Boarding House Reach Photo: wikimediacommons.org
White Tries Something New, Stumbles, and Teaches a Lesson About Rock
In 2007, the White Stripes played the Ottawa Bluesfest, bringing their signature quirk, energy, and showmanship with them. In the week leading up to the show, various local media criticized the decision to have a “non-blues” artist as such a prominent headliner.
The response from frontman Jack White was succinct and characteristically quick-witted.
Someone said the White Stripes don’t play the blues, he quipped on stage. They must be colourblind.
The White Stripes didn’t last much longer beyond that summer, entering a hiatus that would end in 2011 with an announcement the duo were closing the book on things. Of course, no one expected garage-rock icon Jack White to rest on his laurels.
Cut to 2018 and Jack’s released his third solo album, Boarding House Reach, an eclectic mix of ideas that seems almost haphazardly thrown together into some sort of structure resembling a record. Under most normal circumstances, this would be a recipe for another hit collection of memorable songs.
Unfortunately, the reality to this listener’s ears is that White may be out of ideas – or at least, out of good ideas.
Some background: I’ve been a fan of White’s ever since the distinctive riff of the White Stripes’ hit single “Seven Nation Army” hit my ears. The band’s unique energy, made up of Jack’s madman charisma and guitar acrobatics and supported by the metronomic beats of drummer Meg White, captured my attention when I was a teenager.
Jack White Photo: wikimediacommons.org
I devoured everything Jack White-related, and imitated his guitar playing as best I could. I was a completely devoted fan, and when White announced side projects The Raconteurs and The Dead Weather, I followed diligently.
In fact, his last two solo albums, Blunderbuss and Lazaretto, came into regular rotation in my headphones. When White announced Boarding House Reach, I was sold.
Until I heard it.
Let’s get this out of the way right up front: I’m not a fan of what this album’s doing. There are ideas, concepts, sounds, melodies, and riffs that absolutely stand out, but it’s hard to consider anything a proper song. And where White would jump from style to style on past albums, there’s a ramshackle nature to Boarding House Reach that just misses the mark.
In part, this might be my fault.
I’ve been thinking more and more about rock music these days. Increasingly, I return to sounds from the mid-to-late nineties, where grunge and alt rock pushed the boundaries of the genre. Ironically, in the nineties, I was more concerned with watching Fred Penner and Mr. Dressup than I was with the state of rock artistry, but I digress.
Lately, there’s a sheen of perfectionism, of ironed-out over-production on music. The most dynamic and exciting music I listen to is either electronic or on the fringe of things. Pop music, country music – there’s a uniformity and similarity to so much of it. Rap, too.
And I have to admit I find it surprising. In such a polarized society, where politics hew to one extreme or another, it’s remarkable that more music doesn’t capture the chaos and energy I see around me. There is plenty to rail against, and yet the punk renaissance hasn’t happened. The rock rebirth seems far away. There’s plenty of potential but little movement.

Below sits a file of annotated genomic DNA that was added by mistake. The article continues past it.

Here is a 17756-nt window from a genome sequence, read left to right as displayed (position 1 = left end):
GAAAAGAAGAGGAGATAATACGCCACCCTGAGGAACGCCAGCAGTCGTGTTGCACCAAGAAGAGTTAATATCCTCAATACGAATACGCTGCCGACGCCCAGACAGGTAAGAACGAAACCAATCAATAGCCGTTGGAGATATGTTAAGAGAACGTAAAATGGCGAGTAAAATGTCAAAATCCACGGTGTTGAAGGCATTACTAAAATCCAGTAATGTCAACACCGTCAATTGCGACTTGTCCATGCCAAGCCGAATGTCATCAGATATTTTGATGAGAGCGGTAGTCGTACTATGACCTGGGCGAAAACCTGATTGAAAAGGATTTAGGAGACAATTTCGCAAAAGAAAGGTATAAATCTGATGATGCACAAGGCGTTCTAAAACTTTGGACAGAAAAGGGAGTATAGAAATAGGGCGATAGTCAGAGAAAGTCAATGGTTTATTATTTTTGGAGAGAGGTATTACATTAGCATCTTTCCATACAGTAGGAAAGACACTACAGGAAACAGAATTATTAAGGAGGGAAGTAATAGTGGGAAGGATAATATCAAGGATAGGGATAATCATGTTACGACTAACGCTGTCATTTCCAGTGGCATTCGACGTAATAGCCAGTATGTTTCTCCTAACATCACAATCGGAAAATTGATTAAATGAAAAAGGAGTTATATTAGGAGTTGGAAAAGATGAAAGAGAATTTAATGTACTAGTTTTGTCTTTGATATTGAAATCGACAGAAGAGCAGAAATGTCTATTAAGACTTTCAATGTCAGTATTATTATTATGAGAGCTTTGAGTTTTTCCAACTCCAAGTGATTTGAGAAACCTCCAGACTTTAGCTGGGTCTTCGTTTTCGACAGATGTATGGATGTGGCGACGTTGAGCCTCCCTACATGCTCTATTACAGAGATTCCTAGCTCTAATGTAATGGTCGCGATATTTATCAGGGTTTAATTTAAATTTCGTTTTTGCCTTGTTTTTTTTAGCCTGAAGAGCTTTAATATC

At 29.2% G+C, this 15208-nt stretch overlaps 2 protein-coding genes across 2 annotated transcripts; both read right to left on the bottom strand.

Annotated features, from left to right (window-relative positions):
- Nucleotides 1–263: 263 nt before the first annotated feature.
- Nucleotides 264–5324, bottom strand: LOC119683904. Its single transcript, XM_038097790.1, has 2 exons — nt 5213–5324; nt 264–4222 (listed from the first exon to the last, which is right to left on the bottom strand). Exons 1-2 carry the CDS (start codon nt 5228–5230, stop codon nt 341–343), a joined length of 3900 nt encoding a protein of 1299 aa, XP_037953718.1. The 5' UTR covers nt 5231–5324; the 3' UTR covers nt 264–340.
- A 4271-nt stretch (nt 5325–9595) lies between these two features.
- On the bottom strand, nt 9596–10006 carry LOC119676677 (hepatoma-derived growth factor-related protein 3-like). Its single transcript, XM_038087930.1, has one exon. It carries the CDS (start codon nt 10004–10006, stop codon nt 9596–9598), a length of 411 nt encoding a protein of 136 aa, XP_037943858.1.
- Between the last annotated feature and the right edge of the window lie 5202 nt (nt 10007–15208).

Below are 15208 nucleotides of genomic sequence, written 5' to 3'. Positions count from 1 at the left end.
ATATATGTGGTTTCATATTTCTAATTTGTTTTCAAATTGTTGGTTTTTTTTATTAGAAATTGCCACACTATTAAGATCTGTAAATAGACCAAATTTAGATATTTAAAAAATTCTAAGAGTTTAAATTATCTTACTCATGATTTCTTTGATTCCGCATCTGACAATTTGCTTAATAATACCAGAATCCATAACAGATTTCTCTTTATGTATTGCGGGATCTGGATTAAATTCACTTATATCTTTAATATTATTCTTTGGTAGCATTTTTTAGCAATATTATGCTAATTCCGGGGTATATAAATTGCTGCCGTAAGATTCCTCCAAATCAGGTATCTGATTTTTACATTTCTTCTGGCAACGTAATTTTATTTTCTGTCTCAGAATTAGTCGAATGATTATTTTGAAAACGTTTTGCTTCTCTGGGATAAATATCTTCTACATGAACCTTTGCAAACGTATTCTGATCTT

I fully expect that in a year or two we’ll have another resurgence in meaningful, impactful rock music. These things are cyclical, after all, and as much excitement and activity as rap and hip hop have had, it’s already clear what styles and trends in that genre will lead to a step back and a reassessment.
I don’t bring this up to try and draw battle lines in a “Rock vs. Rap” argument. I bring it up to illustrate the wax-and-wane process of culture and music. In fact, a side effect of rap’s popularity is its clear influence on other genres and the mixing and exchange of ideas across these lines.
And that’s sort of where Boarding House Reach by Jack White wants to be – straddling lines between genres, blurring these definitions, pushing boundaries.
It doesn’t work as well as it should, despite White’s embrace of modern guitars (he’s known for his love of pawn-shop specials), unfamiliar session musicians (pros from the rap, jazz, and even electronic genres), and new approaches to composition (apparently, White sequestered himself in an apartment to write the album in a week).
I do admire how much he’s pushing his own envelope here, but the fact of the matter is it doesn’t really connect. White’s a songwriter, above all else, and yet half of these songs are devoid of any sort of structure, instead focusing on cool ideas and sounds and mash-ups. There’s a madcap feel to it, but it’s all over the place, like White’s throwing things at the wall and seeing what will stick. That would be fine, except halfway through most of these meandering compositions, they take an abrupt left turn into a new genre. I didn’t think the guy who wrote “Fell in Love With a Girl” would ever be this interested in bongos.
There’s a directionless feel to this album, and in this day and age, it’s hard not to think this is a necessary misfire that’ll speed up the coming revolution. Some of these ideas are genuinely interesting – but an album shouldn’t leave you going, “Oh, neat,” it should get itself stuck in your stereo and refuse to be removed.
It’s going to happen. White will come back with something new, whether it’s a side project or a more focused follow-up. It’s just a matter of when, and what it sounds like.
About the author: Ben Filipkowski lives and breathes film, books, history, music, and TV, so it makes sense that he’s an aspiring novelist. When he’s not watching Seven Samurai for the seventeenth time (with commentary), he can be found noodling on a guitar or out exploring another side of Ottawa.
Not to change your opinion but have you listened to the interview http://www.bbc.co.uk/programmes/p06392hn